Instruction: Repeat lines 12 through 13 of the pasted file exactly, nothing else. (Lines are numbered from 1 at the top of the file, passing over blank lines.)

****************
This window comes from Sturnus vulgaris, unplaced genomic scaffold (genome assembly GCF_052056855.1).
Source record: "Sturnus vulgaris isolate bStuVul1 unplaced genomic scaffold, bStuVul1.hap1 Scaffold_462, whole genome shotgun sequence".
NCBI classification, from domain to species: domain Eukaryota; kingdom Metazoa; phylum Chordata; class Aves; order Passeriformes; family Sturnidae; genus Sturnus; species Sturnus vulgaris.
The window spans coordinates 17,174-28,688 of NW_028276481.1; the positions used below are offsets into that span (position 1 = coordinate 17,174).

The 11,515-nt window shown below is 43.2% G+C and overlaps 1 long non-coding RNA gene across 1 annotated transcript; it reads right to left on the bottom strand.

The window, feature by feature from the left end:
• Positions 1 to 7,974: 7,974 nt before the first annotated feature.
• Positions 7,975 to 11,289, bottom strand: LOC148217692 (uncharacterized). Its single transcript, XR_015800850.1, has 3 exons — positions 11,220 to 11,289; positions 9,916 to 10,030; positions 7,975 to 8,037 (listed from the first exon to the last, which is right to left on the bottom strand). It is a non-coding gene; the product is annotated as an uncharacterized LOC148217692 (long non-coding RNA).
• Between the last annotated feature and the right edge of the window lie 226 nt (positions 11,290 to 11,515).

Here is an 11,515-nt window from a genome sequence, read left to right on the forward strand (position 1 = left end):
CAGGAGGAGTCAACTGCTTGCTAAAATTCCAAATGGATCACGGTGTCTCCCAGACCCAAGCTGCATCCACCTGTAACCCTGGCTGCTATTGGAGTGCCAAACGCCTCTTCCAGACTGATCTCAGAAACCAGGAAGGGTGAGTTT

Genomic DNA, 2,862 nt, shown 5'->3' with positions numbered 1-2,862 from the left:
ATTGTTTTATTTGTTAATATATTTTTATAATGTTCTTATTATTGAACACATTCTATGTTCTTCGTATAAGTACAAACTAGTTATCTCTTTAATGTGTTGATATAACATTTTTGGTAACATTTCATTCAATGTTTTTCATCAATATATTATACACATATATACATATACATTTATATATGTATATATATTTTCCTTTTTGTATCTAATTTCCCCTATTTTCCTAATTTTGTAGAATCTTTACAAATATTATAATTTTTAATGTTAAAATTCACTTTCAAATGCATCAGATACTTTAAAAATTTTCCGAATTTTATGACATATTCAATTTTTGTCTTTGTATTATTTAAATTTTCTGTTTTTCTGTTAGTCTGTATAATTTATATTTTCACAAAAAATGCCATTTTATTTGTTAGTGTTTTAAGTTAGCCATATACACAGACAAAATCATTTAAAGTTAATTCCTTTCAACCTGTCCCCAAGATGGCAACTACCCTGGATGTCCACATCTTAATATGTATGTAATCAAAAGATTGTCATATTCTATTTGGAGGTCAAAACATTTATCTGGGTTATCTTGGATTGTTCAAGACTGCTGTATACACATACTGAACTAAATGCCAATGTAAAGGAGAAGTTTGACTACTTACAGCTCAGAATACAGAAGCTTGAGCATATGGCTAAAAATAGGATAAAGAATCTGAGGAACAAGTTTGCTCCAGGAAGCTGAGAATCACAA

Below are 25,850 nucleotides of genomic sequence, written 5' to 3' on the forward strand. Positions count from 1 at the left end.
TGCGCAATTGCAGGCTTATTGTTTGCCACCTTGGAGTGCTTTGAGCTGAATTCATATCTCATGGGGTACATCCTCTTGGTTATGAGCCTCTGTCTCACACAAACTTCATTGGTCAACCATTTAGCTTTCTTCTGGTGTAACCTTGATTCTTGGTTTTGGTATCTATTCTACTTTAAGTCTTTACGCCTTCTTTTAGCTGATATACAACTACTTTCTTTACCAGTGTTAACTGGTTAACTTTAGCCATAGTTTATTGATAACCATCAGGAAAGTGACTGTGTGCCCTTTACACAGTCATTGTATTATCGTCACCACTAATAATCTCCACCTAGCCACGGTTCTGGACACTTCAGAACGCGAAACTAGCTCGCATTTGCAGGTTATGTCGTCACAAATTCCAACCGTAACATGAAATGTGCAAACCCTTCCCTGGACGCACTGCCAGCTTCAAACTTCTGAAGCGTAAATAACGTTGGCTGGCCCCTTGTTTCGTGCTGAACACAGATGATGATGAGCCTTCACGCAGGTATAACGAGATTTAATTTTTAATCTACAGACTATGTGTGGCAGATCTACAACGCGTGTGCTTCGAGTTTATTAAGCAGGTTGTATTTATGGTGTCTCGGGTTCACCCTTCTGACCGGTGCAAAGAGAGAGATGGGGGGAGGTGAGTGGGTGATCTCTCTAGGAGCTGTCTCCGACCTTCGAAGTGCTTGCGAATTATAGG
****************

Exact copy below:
Genomic DNA, 2,862 nt, shown 5'->3' with positions numbered 1-2,862 from the left:
ATTGTTTTATTTGTTAATATATTTTTATAATGTTCTTATTATTGAACACATTCTATGTTCTTCGTATAAGTACAAACTAGTTATCTCTTTAATGTGTTGATATAACATTTTTGGTAACATTTCATTCAATGTTTTTCATCAATATATTATACACATATATACATATACATTTATATATGTATATATATTTTCCTTTTTGTATCTAATTTCCCCTATTTTCCTAATTTTGTAGAATCTTTACAAATATTATAATTTTTAATGTTAAAATTCACTTTCAAATGCATCAGATACTTTAAAAATTTTCCGAATTTTATGACATATTCAATTTTTGTCTTTGTATTATTTAAATTTTCTGTTTTTCTGTTAGTCTGTATAATTTATATTTTCACAAAAAATGCCATTTTATTTGTTAGTGTTTTAAGTTAGCCATATACACAGACAAAATCATTTAAAGTTAATTCCTTTCAACCTGTCCCCAAGATGGCAACTACCCTGGATGTCCACATCTTAATATGTATGTAATCAAAAGATTGTCATATTCTATTTGGAGGTCAAAACATTTATCTGGGTTATCTTGGATTGTTCAAGACTGCTGTATACACATACTGAACTAAATGCCAATGTAAAGGAGAAGTTTGACTACTTACAGCTCAGAATACAGAAGCTTGAGCATATGGCTAAAAATAGGATAAAGAATCTGAGGAACAAGTTTGCTCCAGGAAGCTGAGAATCACAA